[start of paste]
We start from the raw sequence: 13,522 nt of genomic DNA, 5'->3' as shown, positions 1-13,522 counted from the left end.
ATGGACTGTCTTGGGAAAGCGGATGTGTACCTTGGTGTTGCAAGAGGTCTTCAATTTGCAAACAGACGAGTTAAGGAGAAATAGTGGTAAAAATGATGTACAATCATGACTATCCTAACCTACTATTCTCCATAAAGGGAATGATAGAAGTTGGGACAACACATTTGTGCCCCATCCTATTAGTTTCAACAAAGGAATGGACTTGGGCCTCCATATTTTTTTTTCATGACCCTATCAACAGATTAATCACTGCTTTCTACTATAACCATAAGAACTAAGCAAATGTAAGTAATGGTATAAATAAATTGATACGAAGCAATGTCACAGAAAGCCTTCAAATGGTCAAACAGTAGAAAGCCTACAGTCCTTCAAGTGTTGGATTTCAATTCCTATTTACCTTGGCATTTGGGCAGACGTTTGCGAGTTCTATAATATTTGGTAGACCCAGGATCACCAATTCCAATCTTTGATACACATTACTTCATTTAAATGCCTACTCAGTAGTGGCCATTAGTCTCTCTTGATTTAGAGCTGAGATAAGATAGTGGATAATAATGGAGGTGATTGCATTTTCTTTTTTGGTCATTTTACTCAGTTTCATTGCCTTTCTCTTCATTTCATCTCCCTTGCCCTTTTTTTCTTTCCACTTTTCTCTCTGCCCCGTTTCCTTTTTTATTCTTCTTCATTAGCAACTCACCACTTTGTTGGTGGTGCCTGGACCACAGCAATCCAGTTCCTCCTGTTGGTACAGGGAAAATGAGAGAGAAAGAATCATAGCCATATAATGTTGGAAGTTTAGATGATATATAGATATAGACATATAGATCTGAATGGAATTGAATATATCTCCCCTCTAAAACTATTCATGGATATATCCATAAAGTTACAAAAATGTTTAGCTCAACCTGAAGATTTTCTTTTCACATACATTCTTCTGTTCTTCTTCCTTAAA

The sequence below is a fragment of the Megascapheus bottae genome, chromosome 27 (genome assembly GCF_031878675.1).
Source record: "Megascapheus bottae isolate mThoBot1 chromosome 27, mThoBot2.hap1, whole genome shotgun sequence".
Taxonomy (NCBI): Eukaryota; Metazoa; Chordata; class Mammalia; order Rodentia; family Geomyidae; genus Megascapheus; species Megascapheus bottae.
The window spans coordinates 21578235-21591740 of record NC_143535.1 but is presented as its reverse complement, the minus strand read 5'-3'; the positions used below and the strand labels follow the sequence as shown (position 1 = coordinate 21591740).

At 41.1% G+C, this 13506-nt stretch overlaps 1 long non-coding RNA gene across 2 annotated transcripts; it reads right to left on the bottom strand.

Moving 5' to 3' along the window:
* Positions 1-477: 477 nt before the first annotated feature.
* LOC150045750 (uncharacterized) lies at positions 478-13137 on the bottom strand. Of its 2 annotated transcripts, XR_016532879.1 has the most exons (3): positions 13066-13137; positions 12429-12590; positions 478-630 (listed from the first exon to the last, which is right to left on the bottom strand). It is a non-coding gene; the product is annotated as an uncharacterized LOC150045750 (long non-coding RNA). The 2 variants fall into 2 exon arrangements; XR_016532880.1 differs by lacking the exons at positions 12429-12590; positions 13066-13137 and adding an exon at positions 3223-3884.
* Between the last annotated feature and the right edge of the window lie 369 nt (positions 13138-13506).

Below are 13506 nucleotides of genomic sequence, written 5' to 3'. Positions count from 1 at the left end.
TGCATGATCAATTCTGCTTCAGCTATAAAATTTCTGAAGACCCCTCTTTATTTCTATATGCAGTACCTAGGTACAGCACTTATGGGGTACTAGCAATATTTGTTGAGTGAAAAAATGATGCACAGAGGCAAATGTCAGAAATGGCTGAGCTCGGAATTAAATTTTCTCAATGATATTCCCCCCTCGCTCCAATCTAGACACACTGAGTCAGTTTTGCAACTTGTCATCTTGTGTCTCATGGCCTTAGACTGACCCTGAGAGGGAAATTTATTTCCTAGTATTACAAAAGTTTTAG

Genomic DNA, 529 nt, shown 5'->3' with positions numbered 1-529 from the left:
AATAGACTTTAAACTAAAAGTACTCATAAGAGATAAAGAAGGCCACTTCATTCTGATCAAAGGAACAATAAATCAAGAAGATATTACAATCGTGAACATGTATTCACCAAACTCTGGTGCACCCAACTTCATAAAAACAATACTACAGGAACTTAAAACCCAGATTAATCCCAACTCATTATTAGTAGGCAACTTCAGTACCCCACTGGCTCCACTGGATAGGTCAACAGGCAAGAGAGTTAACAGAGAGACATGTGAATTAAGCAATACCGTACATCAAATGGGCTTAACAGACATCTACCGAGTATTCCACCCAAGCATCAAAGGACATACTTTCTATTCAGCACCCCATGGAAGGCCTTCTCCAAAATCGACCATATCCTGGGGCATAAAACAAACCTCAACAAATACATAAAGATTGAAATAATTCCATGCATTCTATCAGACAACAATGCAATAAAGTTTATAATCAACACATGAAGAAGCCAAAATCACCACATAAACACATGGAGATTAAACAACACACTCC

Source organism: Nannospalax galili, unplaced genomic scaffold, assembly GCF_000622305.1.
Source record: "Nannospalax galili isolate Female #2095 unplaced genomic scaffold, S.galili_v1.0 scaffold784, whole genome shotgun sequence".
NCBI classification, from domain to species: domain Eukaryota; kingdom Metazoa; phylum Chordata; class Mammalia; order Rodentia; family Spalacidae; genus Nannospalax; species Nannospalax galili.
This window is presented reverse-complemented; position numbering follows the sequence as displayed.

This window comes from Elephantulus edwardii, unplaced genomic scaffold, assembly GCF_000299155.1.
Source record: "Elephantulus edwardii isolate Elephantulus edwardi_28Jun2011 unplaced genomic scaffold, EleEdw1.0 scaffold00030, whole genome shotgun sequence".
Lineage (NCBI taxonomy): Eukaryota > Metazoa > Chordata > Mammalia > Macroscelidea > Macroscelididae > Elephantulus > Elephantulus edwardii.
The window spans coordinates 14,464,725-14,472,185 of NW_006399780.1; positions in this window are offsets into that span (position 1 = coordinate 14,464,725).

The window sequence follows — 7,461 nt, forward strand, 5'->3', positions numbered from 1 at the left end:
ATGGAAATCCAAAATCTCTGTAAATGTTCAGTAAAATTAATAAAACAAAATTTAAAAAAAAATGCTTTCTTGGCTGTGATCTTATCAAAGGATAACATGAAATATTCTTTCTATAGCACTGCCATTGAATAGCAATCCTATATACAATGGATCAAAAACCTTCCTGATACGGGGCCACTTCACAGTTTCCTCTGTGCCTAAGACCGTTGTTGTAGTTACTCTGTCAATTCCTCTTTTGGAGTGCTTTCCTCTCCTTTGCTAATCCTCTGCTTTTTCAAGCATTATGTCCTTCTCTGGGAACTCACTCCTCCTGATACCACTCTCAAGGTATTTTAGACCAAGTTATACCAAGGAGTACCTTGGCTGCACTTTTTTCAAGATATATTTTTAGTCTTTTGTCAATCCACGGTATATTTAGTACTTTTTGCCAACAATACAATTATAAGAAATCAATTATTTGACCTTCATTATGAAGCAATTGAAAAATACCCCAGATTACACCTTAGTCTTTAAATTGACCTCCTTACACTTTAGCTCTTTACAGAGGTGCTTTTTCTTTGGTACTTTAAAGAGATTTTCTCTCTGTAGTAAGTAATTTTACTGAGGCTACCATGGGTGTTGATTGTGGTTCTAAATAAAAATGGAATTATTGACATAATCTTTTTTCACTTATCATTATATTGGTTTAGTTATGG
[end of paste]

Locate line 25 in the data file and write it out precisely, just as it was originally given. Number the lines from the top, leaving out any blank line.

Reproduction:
ATGGAAATCCAAAATCTCTGTAAATGTTCAGTAAAATTAATAAAACAAAATTTAAAAAAAAATGCTTTCTTGGCTGTGATCTTATCAAAGGATAACATGAAATATTCTTTCTATAGCACTGCCATTGAATAGCAATCCTATATACAATGGATCAAAAACCTTCCTGATACGGGGCCACTTCACAGTTTCCTCTGTGCCTAAGACCGTTGTTGTAGTTACTCTGTCAATTCCTCTTTTGGAGTGCTTTCCTCTCCTTTGCTAATCCTCTGCTTTTTCAAGCATTATGTCCTTCTCTGGGAACTCACTCCTCCTGATACCACTCTCAAGGTATTTTAGACCAAGTTATACCAAGGAGTACCTTGGCTGCACTTTTTTCAAGATATATTTTTAGTCTTTTGTCAATCCACGGTATATTTAGTACTTTTTGCCAACAATACAATTATAAGAAATCAATTATTTGACCTTCATTATGAAGCAATTGAAAAATACCCCAGATTACACCTTAGTCTTTAAATTGACCTCCTTACACTTTAGCTCTTTACAGAGGTGCTTTTTCTTTGGTACTTTAAAGAGATTTTCTCTCTGTAGTAAGTAATTTTACTGAGGCTACCATGGGTGTTGATTGTGGTTCTAAATAAAAATGGAATTATTGACATAATCTTTTTTCACTTATCATTATATTGGTTTAGTTATGG